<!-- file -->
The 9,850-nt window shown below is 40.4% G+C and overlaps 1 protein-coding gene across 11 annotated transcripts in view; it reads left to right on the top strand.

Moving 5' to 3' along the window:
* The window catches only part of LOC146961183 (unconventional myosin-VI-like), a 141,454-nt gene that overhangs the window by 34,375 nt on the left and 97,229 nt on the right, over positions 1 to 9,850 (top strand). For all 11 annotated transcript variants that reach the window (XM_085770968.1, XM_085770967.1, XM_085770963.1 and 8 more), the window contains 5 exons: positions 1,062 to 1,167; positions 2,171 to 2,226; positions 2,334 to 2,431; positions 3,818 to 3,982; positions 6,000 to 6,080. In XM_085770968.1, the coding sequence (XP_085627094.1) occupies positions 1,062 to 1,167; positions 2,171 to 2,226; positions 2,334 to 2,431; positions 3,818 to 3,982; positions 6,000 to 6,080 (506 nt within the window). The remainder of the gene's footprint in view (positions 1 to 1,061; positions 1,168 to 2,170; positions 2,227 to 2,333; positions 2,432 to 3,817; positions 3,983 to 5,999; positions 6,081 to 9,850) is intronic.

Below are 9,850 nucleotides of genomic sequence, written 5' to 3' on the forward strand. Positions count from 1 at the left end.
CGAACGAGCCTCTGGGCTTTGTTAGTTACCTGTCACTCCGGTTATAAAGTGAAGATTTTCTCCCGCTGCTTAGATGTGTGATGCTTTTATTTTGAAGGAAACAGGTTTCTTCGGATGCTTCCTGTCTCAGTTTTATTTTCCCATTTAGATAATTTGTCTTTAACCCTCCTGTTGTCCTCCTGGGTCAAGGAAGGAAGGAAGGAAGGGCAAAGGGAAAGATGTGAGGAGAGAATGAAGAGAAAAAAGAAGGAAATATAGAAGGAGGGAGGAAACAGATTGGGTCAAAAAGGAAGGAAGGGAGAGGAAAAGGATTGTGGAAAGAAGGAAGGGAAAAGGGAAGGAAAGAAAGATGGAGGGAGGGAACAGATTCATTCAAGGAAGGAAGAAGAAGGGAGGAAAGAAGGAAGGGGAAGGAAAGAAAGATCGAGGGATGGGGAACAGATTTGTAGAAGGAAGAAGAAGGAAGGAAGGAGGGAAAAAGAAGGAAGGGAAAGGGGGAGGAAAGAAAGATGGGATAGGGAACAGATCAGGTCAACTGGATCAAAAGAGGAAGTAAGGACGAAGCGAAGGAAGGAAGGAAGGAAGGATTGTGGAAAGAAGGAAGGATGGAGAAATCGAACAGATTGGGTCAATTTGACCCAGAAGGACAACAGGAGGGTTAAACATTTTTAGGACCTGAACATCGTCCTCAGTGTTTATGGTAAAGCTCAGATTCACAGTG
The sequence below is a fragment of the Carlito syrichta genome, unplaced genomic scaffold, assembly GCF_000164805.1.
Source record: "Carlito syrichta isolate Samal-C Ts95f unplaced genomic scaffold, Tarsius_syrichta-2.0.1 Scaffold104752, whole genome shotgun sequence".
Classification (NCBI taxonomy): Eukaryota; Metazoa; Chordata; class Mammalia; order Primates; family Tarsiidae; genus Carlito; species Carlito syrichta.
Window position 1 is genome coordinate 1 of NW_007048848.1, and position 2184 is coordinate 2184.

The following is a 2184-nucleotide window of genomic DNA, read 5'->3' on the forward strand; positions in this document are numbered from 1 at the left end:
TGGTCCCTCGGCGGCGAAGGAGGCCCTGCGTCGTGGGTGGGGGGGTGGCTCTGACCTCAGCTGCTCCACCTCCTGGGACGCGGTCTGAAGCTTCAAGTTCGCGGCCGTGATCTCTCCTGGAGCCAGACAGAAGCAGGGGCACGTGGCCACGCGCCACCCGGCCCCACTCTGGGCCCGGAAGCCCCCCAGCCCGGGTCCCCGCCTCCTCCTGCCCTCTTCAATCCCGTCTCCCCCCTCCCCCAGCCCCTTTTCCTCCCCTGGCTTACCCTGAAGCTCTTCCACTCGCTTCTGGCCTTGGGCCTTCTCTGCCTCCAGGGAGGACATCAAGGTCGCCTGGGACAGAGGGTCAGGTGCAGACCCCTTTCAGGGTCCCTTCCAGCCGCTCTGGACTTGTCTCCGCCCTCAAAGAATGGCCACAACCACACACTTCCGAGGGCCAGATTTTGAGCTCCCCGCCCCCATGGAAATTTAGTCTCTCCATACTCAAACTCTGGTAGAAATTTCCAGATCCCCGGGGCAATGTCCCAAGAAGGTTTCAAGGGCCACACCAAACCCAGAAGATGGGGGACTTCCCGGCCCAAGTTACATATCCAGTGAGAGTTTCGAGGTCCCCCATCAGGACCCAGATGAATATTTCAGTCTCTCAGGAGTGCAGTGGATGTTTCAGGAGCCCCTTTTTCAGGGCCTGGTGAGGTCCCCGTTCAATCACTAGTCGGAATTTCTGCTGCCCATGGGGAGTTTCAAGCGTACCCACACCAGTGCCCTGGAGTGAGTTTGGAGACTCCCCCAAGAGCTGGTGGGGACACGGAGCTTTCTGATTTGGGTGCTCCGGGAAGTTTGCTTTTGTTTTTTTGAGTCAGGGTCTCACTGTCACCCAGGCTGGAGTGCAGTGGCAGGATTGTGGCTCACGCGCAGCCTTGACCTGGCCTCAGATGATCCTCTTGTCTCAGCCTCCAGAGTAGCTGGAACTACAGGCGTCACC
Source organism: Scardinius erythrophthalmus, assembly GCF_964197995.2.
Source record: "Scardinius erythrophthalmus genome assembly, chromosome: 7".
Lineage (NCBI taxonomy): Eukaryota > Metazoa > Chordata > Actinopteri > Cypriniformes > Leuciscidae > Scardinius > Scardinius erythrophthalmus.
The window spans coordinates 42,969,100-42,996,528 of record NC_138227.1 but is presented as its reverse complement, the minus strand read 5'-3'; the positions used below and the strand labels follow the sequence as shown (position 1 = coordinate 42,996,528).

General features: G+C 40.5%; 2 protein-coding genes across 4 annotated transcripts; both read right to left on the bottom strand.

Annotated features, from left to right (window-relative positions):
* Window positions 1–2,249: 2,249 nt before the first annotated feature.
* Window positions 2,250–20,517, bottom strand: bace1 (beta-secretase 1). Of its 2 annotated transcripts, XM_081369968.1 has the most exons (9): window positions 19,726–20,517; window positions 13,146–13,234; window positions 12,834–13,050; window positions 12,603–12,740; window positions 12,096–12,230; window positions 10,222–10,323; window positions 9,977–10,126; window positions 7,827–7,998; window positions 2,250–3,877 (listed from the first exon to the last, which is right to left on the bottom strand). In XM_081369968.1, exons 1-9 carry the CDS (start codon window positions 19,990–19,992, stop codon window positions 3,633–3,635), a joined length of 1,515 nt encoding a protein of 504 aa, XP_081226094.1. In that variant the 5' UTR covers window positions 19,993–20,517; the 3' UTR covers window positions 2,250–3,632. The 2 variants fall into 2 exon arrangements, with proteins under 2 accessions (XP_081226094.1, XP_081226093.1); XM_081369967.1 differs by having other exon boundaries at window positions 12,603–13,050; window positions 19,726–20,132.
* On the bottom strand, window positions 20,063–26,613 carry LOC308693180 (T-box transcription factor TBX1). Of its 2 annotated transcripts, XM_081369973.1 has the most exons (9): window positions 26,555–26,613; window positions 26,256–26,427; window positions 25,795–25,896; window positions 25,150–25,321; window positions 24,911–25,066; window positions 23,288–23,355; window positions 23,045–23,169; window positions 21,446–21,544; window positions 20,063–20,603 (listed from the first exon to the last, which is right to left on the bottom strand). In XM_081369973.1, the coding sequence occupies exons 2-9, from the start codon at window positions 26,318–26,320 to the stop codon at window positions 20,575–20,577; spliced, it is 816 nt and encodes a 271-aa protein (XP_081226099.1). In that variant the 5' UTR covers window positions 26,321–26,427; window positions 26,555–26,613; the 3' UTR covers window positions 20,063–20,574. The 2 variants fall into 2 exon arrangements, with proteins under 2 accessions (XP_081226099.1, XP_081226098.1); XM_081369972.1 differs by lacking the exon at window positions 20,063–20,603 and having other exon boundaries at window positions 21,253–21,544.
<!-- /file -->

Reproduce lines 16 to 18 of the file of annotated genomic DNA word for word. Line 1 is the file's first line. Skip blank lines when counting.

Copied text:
General features: G+C 40.5%; 2 protein-coding genes across 4 annotated transcripts; both read right to left on the bottom strand.

Annotated features, from left to right (window-relative positions):
* Window positions 1–2,249: 2,249 nt before the first annotated feature.